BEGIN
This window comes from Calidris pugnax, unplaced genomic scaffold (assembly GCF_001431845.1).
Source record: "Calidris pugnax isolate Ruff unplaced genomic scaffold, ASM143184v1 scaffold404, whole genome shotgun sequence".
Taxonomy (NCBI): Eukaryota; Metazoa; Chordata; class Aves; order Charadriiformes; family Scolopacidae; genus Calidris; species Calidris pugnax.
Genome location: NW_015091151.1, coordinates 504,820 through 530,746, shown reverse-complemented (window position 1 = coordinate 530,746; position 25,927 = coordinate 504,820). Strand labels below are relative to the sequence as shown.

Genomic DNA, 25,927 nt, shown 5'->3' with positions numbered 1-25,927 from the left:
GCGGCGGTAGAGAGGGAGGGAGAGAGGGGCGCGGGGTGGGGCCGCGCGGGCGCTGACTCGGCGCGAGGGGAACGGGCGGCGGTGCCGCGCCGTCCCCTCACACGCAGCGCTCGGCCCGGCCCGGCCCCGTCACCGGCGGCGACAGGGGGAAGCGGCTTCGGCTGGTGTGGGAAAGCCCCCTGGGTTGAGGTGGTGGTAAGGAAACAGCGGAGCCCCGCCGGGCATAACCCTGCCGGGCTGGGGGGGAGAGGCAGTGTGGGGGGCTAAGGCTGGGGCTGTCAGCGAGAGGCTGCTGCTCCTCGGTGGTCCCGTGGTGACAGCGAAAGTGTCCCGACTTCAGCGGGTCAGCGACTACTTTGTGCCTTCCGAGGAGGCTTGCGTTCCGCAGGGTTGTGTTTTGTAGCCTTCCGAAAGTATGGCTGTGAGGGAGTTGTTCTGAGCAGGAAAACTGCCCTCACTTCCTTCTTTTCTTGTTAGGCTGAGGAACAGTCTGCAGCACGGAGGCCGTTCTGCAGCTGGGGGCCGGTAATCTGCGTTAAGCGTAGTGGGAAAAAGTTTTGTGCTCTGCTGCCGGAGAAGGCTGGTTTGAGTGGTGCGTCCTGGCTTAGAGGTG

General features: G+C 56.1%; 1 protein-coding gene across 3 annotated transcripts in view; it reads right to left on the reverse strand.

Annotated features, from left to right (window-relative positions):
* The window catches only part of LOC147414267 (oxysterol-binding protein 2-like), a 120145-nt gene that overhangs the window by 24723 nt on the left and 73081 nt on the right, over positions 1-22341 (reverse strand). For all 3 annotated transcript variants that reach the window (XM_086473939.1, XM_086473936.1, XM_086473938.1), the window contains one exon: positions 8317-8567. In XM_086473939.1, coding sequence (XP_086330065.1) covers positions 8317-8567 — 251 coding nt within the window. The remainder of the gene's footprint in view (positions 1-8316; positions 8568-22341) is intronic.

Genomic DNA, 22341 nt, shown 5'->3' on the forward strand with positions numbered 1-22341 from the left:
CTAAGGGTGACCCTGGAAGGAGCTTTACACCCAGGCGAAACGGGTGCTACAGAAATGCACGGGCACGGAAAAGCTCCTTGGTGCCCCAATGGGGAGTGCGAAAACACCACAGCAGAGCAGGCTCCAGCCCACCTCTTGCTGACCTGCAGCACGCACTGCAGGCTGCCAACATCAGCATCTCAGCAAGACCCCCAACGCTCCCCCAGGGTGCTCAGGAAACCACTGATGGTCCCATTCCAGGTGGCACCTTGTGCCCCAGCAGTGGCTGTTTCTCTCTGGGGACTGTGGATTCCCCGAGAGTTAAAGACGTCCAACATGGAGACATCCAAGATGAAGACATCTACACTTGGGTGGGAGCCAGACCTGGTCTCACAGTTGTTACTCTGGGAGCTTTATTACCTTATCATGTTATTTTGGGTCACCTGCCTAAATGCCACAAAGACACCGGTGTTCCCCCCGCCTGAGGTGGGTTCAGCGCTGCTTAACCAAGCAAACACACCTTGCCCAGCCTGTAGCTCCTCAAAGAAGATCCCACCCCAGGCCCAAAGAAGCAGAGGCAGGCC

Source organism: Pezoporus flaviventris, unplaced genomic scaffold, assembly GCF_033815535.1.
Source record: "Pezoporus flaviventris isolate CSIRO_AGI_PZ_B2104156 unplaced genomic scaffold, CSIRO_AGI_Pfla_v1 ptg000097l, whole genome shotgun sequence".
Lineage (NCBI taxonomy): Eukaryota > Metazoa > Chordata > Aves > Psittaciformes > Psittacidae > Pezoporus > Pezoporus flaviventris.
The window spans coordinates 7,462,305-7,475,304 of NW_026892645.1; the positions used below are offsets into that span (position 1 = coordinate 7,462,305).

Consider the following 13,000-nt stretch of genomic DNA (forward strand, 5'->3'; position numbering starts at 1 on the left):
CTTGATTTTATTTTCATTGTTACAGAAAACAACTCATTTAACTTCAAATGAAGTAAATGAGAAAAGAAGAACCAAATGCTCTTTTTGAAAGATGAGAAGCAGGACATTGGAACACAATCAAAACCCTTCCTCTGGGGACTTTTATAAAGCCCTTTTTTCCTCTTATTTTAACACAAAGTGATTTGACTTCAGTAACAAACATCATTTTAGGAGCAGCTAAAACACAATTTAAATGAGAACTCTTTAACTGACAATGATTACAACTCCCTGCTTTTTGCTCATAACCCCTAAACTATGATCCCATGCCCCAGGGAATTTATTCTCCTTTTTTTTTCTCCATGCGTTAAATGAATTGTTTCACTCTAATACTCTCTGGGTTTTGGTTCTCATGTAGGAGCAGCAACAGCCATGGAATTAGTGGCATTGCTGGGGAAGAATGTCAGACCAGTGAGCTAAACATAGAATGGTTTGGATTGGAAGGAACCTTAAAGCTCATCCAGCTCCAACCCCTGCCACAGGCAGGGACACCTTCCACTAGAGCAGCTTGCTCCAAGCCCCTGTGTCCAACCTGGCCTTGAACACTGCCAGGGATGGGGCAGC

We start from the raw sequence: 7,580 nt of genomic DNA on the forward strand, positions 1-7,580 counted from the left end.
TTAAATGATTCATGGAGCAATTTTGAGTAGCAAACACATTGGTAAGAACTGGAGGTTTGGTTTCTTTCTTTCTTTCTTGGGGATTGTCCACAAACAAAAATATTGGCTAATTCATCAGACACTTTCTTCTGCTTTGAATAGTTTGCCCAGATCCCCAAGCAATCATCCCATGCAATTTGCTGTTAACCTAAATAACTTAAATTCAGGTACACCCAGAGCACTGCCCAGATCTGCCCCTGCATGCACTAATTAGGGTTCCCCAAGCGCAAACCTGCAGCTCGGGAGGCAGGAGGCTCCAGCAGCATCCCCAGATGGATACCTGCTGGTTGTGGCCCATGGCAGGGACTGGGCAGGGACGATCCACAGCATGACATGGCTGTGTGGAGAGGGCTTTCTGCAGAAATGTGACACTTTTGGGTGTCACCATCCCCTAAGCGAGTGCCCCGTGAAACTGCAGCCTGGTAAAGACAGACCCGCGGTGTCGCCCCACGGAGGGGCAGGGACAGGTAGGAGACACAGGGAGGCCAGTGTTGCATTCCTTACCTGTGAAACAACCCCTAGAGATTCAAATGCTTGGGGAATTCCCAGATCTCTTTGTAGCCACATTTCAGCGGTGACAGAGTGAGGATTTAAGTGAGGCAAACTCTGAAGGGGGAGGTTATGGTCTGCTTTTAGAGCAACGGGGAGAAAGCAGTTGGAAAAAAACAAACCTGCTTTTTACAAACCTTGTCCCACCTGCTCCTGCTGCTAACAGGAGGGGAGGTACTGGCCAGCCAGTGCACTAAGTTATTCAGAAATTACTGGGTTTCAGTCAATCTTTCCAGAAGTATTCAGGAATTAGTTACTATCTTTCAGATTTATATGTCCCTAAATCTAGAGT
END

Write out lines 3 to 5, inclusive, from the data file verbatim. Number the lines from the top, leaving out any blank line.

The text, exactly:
Taxonomy (NCBI): Eukaryota; Metazoa; Chordata; class Aves; order Charadriiformes; family Scolopacidae; genus Calidris; species Calidris pugnax.
Genome location: NW_015091151.1, coordinates 504,820 through 530,746, shown reverse-complemented (window position 1 = coordinate 530,746; position 25,927 = coordinate 504,820). Strand labels below are relative to the sequence as shown.

Genomic DNA, 25,927 nt, shown 5'->3' with positions numbered 1-25,927 from the left: